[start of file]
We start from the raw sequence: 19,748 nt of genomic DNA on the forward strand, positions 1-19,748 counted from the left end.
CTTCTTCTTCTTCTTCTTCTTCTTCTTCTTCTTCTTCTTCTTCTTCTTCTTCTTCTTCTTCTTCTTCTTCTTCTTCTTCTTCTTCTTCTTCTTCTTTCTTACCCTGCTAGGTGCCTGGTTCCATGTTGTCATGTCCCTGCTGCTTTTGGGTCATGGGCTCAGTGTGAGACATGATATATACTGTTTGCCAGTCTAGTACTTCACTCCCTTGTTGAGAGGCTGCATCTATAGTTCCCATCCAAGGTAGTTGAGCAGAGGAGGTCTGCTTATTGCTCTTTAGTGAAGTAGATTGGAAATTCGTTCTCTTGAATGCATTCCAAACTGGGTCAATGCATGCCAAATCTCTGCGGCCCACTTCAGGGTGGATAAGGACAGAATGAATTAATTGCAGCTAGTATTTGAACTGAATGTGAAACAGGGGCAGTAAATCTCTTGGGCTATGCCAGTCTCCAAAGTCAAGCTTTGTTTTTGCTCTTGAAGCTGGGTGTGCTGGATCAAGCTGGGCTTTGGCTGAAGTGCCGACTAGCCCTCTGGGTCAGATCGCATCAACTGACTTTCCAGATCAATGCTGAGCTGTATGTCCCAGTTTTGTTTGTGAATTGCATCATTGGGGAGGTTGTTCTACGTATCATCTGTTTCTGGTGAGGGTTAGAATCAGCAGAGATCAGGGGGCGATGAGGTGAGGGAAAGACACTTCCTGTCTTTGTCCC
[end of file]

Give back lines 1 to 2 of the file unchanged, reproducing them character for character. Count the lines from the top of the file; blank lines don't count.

We start from the raw sequence: 19,748 nt of genomic DNA on the forward strand, positions 1-19,748 counted from the left end.
CTTCTTCTTCTTCTTCTTCTTCTTCTTCTTCTTCTTCTTCTTCTTCTTCTTCTTCTTCTTCTTCTTCTTCTTCTTCTTCTTCTTCTTCTTCTTCTTTCTTACCCTGCTAGGTGCCTGGTTCCATGTTGTCATGTCCCTGCTGCTTTTGGGTCATGGGCTCAGTGTGAGACATGATATATACTGTTTGCCAGTCTAGTACTTCACTCCCTTGTTGAGAGGCTGCATCTATAGTTCCCATCCAAGGTAGTTGAGCAGAGGAGGTCTGCTTATTGCTCTTTAGTGAAGTAGATTGGAAATTCGTTCTCTTGAATGCATTCCAAACTGGGTCAATGCATGCCAAATCTCTGCGGCCCACTTCAGGGTGGATAAGGACAGAATGAATTAATTGCAGCTAGTATTTGAACTGAATGTGAAACAGGGGCAGTAAATCTCTTGGGCTATGCCAGTCTCCAAAGTCAAGCTTTGTTTTTGCTCTTGAAGCTGGGTGTGCTGGATCAAGCTGGGCTTTGGCTGAAGTGCCGACTAGCCCTCTGGGTCAGATCGCATCAACTGACTTTCCAGATCAATGCTGAGCTGTATGTCCCAGTTTTGTTTGTGAATTGCATCATTGGGGAGGTTGTTCTACGTATCATCTGTTTCTGGTGAGGGTTAGAATCAGCAGAGATCAGGGGGCGATGAGGTGAGGGAAAGACACTTCCTGTCTTTGTCCC